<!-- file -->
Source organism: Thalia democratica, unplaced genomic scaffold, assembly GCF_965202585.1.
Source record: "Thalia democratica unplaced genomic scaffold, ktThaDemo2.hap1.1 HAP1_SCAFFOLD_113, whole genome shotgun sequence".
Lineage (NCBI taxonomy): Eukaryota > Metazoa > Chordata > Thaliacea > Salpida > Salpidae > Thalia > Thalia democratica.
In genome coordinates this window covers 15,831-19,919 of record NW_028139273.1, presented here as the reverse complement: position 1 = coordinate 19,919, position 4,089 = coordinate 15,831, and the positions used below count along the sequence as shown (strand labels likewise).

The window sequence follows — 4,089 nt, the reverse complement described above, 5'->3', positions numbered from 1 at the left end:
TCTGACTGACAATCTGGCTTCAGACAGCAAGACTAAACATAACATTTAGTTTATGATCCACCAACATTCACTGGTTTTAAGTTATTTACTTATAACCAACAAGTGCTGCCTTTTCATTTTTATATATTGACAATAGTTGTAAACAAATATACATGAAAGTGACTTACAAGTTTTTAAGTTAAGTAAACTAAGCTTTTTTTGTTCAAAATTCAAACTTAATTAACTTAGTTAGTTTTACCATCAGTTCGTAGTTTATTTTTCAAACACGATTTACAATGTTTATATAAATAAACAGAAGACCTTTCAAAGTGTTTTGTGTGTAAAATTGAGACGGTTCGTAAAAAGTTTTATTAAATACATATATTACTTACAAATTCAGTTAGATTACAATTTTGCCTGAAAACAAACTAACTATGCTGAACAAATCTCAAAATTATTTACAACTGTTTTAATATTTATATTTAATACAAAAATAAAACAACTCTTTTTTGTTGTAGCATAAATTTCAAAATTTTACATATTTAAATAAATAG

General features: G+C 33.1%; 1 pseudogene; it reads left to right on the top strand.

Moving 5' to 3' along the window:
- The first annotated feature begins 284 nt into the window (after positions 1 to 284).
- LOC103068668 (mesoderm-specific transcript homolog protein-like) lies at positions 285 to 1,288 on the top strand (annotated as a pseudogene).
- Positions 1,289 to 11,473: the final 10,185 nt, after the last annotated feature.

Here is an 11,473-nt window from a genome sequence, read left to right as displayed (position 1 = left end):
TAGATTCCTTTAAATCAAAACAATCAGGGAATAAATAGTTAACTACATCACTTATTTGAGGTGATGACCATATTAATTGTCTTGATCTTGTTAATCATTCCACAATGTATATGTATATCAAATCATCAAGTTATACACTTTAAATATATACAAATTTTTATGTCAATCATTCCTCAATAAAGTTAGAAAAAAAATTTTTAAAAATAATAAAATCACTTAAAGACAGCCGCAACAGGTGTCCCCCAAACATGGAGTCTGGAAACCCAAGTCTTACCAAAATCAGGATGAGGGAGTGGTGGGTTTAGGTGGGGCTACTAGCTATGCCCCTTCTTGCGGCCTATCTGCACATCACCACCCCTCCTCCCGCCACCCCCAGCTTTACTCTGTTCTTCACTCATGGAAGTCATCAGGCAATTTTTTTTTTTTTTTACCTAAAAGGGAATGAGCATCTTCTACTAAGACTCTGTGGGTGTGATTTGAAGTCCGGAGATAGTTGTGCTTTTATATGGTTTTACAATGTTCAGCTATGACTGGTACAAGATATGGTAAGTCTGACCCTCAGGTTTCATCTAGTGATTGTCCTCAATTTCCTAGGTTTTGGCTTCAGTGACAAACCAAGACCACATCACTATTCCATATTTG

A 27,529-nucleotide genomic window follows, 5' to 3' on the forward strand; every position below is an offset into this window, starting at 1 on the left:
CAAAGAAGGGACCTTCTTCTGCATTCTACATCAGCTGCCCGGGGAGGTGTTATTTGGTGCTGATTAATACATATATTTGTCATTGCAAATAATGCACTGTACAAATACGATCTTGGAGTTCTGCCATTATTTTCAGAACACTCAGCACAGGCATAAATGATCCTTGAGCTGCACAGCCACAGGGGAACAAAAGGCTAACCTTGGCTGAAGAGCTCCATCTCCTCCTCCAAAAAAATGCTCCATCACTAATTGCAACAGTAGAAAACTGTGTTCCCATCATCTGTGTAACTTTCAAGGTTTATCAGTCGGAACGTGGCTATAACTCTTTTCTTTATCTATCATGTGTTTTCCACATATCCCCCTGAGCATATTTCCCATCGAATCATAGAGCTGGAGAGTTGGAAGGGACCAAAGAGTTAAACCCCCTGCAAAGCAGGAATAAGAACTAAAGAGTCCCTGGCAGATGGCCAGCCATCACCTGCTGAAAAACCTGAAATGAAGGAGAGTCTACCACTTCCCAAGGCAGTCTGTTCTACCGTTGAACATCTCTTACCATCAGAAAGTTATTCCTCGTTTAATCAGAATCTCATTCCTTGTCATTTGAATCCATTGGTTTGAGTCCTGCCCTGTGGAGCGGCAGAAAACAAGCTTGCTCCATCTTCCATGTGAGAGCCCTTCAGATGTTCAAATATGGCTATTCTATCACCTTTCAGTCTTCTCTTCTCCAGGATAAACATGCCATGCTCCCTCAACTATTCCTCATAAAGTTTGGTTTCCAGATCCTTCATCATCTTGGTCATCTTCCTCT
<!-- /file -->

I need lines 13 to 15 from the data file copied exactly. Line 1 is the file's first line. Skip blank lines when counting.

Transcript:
TAGATTCCTTTAAATCAAAACAATCAGGGAATAAATAGTTAACTACATCACTTATTTGAGGTGATGACCATATTAATTGTCTTGATCTTGTTAATCATTCCACAATGTATATGTATATCAAATCATCAAGTTATACACTTTAAATATATACAAATTTTTATGTCAATCATTCCTCAATAAAGTTAGAAAAAAAATTTTTAAAAATAATAAAATCACTTAAAGACAGCCGCAACAGGTGTCCCCCAAACATGGAGTCTGGAAACCCAAGTCTTACCAAAATCAGGATGAGGGAGTGGTGGGTTTAGGTGGGGCTACTAGCTATGCCCCTTCTTGCGGCCTATCTGCACATCACCACCCCTCCTCCCGCCACCCCCAGCTTTACTCTGTTCTTCACTCATGGAAGTCATCAGGCAATTTTTTTTTTTTTTTACCTAAAAGGGAATGAGCATCTTCTACTAAGACTCTGTGGGTGTGATTTGAAGTCCGGAGATAGTTGTGCTTTTATATGGTTTTACAATGTTCAGCTATGACTGGTACAAGATATGGTAAGTCTGACCCTCAGGTTTCATCTAGTGATTGTCCTCAATTTCCTAGGTTTTGGCTTCAGTGACAAACCAAGACCACATCACTATTCCATATTTG

A 27,529-nucleotide genomic window follows, 5' to 3' on the forward strand; every position below is an offset into this window, starting at 1 on the left:
CAAAGAAGGGACCTTCTTCTGCATTCTACATCAGCTGCCCGGGGAGGTGTTATTTGGTGCTGATTAATACATATATTTGTCATTGCAAATAATGCACTGTACAAATACGATCTTGGAGTTCTGCCATTATTTTCAGAACACTCAGCACAGGCATAAATGATCCTTGAGCTGCACAGCCACAGGGGAACAAAAGGCTAACCTTGGCTGAAGAGCTCCATCTCCTCCTCCAAAAAAATGCTCCATCACTAATTGCAACAGTAGAAAACTGTGTTCCCATCATCTGTGTAACTTTCAAGGTTTATCAGTCGGAACGTGGCTATAACTCTTTTCTTTATCTATCATGTGTTTTCCACATATCCCCCTGAGCATATTTCCCATCGAATCATAGAGCTGGAGAGTTGGAAGGGACCAAAGAGTTAAACCCCCTGCAAAGCAGGAATAAGAACTAAAGAGTCCCTGGCAGATGGCCAGCCATCACCTGCTGAAAAACCTGAAATGAAGGAGAGTCTACCACTTCCCAAGGCAGTCTGTTCTACCGTTGAACATCTCTTACCATCAGAAAGTTATTCCTCGTTTAATCAGAATCTCATTCCTTGTCATTTGAATCCATTGGTTTGAGTCCTGCCCTGTGGAGCGGCAGAAAACAAGCTTGCTCCATCTTCCATGTGAGAGCCCTTCAGATGTTCAAATATGGCTATTCTATCACCTTTCAGTCTTCTCTTCTCCAGGATAAACATGCCATGCTCCCTCAACTATTCCTCATAAAGTTTGGTTTCCAGATCCTTCATCATCTTGGTCATCTTCCTCT